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A Survey of System Development Process Models

Abstract

Introduction

Typical Tasks in the Development Process Life Cycle

Process Model/Life-Cycle Variations

Ad-hoc Development

The Waterfall Model

Iterative Development

Prototyping

The Exploratory Model

The Spiral Model

The Reuse Model

Creating and Combining Models

Summary

References

The Spiral Model

The Spiral Model was designed to include the best features from the Waterfall and Prototyping Models, and introduces a new component - risk-assessment. The term "spiral" is used to describe the process that is followed as the development of the system takes place. Similar to the Prototyping Model, an initial version of the system is developed, and then repetitively modified based on input received from customer evaluations. Unlike the Prototyping Model, however, the development of each version of the system is carefully designed using the steps involved in the Waterfall Model. With each iteration around the spiral (beginning at the center and working outward), progressively more complete versions of the system are built.6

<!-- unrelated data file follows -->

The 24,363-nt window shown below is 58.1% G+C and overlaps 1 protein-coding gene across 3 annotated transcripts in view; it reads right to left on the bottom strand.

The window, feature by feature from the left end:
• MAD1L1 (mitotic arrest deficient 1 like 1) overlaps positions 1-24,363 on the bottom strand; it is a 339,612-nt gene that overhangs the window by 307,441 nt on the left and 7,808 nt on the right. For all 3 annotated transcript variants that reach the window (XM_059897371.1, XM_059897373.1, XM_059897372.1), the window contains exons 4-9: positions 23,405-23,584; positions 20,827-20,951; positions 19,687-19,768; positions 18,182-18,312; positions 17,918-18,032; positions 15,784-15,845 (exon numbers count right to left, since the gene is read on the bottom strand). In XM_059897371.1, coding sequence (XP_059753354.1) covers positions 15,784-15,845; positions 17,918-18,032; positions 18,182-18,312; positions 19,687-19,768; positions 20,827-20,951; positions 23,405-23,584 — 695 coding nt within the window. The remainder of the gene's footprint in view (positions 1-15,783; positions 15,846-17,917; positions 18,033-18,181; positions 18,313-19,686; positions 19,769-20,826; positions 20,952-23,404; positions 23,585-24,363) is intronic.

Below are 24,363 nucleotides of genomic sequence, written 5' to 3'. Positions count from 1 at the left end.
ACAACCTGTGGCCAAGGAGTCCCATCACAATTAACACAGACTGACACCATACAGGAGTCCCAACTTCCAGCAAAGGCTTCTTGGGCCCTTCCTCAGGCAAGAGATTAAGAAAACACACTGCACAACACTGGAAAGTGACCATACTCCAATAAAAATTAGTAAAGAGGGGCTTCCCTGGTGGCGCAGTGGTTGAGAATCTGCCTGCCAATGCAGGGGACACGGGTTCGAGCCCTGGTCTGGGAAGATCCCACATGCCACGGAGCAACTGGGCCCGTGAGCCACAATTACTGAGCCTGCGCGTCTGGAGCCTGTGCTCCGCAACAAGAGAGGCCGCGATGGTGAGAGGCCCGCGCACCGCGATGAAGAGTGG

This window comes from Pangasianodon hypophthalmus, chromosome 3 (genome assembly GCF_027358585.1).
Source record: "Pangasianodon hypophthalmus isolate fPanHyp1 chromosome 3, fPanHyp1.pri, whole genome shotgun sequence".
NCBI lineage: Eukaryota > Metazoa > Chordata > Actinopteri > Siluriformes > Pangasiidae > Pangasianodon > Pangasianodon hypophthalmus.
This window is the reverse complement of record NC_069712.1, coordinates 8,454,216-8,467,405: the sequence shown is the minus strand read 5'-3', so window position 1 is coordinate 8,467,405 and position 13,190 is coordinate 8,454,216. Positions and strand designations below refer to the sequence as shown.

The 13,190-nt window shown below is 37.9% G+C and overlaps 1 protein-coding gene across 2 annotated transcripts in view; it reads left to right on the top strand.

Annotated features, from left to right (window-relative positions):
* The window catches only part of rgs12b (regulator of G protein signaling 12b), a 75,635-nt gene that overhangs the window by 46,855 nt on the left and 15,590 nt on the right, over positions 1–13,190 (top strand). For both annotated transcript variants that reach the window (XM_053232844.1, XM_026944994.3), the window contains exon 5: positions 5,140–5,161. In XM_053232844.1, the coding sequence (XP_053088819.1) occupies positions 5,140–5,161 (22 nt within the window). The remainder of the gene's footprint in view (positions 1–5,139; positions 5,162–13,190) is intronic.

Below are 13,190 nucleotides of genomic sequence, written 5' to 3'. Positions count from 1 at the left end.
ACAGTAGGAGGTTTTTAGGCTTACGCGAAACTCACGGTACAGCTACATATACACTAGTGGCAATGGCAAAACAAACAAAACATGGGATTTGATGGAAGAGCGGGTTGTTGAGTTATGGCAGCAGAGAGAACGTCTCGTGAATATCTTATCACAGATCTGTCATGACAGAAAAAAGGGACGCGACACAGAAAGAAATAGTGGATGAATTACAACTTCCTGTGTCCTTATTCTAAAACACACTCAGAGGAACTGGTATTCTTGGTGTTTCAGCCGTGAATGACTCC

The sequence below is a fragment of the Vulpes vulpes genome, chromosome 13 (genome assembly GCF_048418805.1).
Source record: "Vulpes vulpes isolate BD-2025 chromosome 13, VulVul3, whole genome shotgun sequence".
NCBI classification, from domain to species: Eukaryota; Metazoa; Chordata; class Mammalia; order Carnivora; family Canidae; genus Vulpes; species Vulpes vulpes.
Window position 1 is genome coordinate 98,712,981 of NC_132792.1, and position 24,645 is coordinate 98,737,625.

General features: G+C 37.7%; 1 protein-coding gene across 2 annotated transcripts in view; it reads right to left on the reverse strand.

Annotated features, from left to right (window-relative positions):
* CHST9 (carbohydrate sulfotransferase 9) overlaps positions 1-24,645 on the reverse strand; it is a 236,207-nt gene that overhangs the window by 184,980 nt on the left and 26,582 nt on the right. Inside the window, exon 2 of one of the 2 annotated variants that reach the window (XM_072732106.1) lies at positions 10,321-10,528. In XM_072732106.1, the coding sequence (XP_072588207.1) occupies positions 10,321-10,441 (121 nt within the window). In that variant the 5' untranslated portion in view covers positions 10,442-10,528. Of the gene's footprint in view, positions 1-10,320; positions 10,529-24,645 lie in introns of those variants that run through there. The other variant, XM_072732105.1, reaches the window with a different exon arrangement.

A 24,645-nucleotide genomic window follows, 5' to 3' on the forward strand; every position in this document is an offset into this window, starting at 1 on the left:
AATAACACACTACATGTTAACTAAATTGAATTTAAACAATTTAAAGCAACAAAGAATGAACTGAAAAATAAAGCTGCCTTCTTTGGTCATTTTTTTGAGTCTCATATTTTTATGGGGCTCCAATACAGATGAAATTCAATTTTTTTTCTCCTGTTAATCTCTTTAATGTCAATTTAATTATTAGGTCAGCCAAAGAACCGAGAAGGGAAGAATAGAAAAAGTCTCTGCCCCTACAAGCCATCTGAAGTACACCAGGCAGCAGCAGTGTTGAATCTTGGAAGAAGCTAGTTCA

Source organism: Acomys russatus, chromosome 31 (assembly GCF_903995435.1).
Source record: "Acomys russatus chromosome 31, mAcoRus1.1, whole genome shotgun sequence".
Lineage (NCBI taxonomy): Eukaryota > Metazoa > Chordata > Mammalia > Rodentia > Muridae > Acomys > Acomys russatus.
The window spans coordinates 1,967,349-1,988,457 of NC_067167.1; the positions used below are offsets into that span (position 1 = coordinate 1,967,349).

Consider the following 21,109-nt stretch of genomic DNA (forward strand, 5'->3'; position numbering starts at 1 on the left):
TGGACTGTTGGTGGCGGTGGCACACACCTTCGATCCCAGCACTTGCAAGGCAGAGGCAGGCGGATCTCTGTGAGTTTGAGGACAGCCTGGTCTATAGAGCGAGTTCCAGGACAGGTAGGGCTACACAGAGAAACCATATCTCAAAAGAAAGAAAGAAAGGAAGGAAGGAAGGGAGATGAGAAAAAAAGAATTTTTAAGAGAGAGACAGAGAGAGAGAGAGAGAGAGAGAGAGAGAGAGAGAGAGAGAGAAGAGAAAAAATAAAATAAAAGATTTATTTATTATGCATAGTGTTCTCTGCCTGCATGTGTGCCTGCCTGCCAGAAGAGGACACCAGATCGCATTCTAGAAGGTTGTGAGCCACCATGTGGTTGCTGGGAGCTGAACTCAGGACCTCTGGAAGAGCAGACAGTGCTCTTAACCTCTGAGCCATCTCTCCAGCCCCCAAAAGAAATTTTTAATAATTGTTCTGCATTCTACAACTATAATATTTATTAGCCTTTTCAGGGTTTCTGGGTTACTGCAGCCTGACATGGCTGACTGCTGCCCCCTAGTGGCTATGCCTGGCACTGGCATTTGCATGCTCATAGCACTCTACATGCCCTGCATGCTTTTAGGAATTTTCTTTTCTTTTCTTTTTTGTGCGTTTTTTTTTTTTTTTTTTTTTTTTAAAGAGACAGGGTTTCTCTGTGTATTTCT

Figure 4.  Spiral Model

R=Review

Figure 4. Spiral Model 7

Risk assessment is included as a step in the development process as a means of evaluating each version of the system to determine whether or not development should continue. If the customer decides that any identified risks are too great, the project may be halted. For example, if a substantial increase in cost or project completion time is identified during one phase of risk assessment, the customer or the developer may decide that it does not make sense to continue with the project, since the increased cost or lengthened timeframe may make continuation of the project impractical or unfeasible.

The Spiral Model is made up of the following steps:


Problems/Challenges associated with the Spiral Model

Due to the relative newness of the Spiral Model, it is difficult to assess its strengths and weaknesses. However, the risk assessment component of the Spiral Model provides both developers and customers with a measuring tool that earlier Process Models do not have. The measurement of risk is a feature that occurs everyday in real-life situations, but (unfortunately) not as often in the system development industry. The practical nature of this tool helps to make the Spiral Model a more realistic Process Model than some of its predecessors.

6 Linda Spence, University of Sutherland, "Software Engineering," available at http://osiris.sunderland.ac.uk/rif/linda_spence/HTML/contents.html
7 Kal Toth, Intellitech Consulting Inc. and Simon Fraser University, from lecture notes: Software Engineering Best Practices, 1997.